Bans on handheld phones do work, and they work best in urban areas, according to a university study of traffic fatalities and injuries.
A University of Illinois team looked at New York state in the years before and after its 2001 ban on handheld cell phones.
All 62 counties in New York recorded lower motor vehicle injury rates after the ban, while 46 posted lower traffic fatalities — 10 of them at statistically significant levels.
When looking at three major population centers — the Bronx, New York and Queens — the personal injury decrease was more notable than in less populated counties.
“Hand-held cell phone bans are very valuable in high-density urban areas, but less so in lower-density rural areas,” said computer science professor Sheldon Jacobson. “But that doesn’t mean they have no impact in rural areas. It just means that such legislation is less likely to have an impact on driver accident rates.”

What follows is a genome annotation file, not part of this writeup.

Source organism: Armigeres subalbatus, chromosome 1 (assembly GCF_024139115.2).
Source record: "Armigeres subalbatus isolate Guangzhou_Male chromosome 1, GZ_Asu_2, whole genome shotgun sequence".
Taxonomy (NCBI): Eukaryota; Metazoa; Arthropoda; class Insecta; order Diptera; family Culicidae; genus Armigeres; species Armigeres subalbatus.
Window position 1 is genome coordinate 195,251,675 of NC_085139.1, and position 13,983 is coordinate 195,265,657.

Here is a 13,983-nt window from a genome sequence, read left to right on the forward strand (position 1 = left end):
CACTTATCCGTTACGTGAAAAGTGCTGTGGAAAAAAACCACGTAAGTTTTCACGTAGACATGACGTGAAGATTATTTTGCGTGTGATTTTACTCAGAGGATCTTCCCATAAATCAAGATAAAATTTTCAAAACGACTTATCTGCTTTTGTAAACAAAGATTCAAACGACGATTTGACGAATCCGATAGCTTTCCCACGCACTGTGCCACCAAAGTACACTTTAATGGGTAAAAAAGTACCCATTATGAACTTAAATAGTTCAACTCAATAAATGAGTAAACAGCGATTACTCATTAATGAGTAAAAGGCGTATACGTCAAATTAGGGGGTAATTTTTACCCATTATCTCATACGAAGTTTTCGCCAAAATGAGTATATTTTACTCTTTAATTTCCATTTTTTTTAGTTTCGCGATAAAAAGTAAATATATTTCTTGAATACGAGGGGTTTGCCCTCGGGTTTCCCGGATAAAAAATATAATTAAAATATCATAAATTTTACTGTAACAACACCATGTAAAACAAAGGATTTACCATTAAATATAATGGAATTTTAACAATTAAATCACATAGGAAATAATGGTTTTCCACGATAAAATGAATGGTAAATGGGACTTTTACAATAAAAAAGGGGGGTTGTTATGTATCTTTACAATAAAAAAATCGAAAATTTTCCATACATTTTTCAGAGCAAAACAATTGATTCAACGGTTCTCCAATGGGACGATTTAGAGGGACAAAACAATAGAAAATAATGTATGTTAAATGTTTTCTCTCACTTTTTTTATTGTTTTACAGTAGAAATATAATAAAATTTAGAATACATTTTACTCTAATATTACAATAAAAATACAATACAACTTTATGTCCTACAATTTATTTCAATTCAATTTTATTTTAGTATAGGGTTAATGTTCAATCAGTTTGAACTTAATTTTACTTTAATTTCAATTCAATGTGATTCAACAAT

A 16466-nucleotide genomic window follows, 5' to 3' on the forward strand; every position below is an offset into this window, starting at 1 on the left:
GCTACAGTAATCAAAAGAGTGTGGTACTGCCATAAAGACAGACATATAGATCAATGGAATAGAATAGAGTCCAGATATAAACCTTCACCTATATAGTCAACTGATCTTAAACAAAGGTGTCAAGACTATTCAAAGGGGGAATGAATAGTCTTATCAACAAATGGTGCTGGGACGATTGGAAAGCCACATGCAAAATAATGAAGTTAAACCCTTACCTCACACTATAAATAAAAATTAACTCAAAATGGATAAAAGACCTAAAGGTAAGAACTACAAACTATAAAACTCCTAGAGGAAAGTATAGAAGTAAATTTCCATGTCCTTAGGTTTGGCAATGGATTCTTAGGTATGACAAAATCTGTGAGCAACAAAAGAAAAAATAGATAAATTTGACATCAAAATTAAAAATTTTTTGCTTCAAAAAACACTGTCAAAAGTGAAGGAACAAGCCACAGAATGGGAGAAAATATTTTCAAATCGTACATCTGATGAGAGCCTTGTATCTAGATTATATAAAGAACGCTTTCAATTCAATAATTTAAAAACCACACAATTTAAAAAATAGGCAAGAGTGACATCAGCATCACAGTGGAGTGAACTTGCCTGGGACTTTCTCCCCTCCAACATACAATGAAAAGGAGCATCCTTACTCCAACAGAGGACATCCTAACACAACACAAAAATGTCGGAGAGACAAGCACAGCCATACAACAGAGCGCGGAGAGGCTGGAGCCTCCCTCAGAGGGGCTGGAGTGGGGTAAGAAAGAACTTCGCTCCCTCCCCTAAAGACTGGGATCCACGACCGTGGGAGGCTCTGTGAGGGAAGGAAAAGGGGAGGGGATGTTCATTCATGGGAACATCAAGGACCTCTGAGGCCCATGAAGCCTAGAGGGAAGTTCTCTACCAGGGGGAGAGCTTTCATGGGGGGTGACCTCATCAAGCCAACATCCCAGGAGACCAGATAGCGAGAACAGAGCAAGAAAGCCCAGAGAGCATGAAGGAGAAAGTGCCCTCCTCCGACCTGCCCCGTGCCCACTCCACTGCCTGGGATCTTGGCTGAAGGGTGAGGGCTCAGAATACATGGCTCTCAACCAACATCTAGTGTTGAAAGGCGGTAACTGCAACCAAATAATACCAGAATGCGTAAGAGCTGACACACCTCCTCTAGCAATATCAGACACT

The Illinois study (PDF) comes on the heels of an insurance-industry report that concluded handheld cell phone bans had little value. That study looked at collision claims following New York’s ban and found reductions, but dismissed them as part of a downward trend also found in neighboring states.
That widely publicized study by the Highway Loss Data Institute did not account for vehicles over 3 years old and did not include cell phone-related accidents in which claims were not filed. The National Highway Traffic Safety Administration called the study “irresponsible.”
Jacobson, who relied on publicly available data on fatalities and injuries per numbers of licensed drivers, said availability of insurance industry data on property damage would improve the reliability of his results.
Still, “All the evidence suggests handheld cell phone bans while driving are a good thing, and this is more evidence to that effect,” he said. “But it doesn’t establish it definitively. There’s still more work to be done.”